At the same time, in those two days I was more present than usual. My thoughts were more often with my body – how to ease it out of bed, how to reach a cup of water, how to put on my socks – than with my plans or everyday worries. There was a minor crisis at work that barely fazed me, because I wasn’t thinking about it other than when I needed to. Two days of pain clarified and simplified my purpose. I wasn’t trying to solve any world problems through the power of rumination. I was simply hoping that I wouldn’t sneeze, which contracted my muscles where they hurt the most.
Despite my clearer mind, I was eager to see if acupuncture could help me return to more normal functioning. I was afraid to drive to the appointment, knowing that a single painful sneeze could send me careening into an immovable object. My friend picked me up and asked “Should we be going to the ER instead?” I said, “No, this has happened to me before. We’re going to the right place.”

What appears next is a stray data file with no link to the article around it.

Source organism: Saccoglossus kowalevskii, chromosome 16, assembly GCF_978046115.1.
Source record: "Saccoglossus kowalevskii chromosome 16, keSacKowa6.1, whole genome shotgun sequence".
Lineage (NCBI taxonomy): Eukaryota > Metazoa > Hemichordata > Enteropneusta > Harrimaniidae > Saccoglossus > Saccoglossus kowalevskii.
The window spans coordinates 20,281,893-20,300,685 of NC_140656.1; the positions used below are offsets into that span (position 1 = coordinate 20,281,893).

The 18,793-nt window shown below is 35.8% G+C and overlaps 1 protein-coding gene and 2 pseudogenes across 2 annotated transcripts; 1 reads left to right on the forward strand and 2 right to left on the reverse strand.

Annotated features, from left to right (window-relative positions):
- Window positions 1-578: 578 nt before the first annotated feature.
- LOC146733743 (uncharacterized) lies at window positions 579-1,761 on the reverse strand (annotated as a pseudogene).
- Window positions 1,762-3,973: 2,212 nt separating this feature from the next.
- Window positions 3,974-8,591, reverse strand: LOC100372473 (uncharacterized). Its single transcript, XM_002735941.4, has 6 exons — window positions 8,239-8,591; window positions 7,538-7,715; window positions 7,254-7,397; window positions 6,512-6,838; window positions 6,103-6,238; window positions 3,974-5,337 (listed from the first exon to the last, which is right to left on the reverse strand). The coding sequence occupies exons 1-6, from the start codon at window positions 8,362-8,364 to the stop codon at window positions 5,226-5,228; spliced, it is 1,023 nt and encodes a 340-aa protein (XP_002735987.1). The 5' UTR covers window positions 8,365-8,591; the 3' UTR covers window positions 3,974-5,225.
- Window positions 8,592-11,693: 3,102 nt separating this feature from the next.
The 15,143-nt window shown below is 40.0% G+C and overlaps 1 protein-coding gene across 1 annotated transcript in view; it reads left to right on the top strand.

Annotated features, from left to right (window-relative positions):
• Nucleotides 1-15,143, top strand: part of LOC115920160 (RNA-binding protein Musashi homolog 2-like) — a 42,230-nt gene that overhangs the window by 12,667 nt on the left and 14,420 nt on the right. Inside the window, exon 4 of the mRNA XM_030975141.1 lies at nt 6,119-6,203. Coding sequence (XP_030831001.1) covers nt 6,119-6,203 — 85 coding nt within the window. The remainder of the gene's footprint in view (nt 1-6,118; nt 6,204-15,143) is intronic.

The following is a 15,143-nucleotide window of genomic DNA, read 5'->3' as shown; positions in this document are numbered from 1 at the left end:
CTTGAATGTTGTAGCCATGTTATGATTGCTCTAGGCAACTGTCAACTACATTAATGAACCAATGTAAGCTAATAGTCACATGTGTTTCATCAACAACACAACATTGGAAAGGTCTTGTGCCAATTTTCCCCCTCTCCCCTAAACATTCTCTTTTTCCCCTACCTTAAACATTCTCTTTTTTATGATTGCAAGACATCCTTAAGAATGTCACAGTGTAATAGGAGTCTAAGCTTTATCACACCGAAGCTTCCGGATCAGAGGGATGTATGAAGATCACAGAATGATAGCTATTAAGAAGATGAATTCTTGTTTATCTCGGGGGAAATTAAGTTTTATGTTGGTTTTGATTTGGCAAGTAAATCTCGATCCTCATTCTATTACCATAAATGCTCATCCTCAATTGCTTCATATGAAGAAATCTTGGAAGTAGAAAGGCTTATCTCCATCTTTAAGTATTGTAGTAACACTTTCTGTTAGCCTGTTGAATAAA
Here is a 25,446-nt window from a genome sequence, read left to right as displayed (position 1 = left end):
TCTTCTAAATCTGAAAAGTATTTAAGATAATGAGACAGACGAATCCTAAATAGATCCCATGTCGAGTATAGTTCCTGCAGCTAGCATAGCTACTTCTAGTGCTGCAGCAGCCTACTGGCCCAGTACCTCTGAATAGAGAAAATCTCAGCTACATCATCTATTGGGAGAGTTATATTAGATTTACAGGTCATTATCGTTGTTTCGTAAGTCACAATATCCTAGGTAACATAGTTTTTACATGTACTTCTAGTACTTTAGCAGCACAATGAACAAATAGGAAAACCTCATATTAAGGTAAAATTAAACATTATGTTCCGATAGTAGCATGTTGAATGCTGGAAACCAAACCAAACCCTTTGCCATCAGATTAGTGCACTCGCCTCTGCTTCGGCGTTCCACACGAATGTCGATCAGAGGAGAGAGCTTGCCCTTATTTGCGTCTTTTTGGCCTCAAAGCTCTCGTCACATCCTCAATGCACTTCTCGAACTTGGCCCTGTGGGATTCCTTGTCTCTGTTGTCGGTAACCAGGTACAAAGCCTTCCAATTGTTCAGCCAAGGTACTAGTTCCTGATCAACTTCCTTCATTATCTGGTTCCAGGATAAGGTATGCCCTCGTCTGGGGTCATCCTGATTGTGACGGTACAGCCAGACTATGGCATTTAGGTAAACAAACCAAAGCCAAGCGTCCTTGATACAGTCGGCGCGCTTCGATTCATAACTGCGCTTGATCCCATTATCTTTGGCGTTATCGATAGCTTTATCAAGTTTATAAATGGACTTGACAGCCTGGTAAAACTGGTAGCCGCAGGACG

In the treatment room, my acupuncturist, Bob, arranged another complex pillow formation so I could lie on my stomach without putting pressure on my low back. It took a pillow under my stomach and two piled under my calves to get comfortable. I realized that I’ve always taken for granted the work my body does while I’m lying down.
Bob used what felt like 12 needles. One on the inside of each lower ankle, the rest on the small of my back. Only two of them hurt going in, but not like the sharp, linear pain you’d imagine from a sewing needle. Instead it was like he’d released a small globe of bottled up sensation that burst when exposed to the air. When the worst one went in, I exclaimed, “Ooh! That was a good one.” Immediately I felt tension in my right leg, between the whole length of it, needle to needle.
——–> ——-> ——>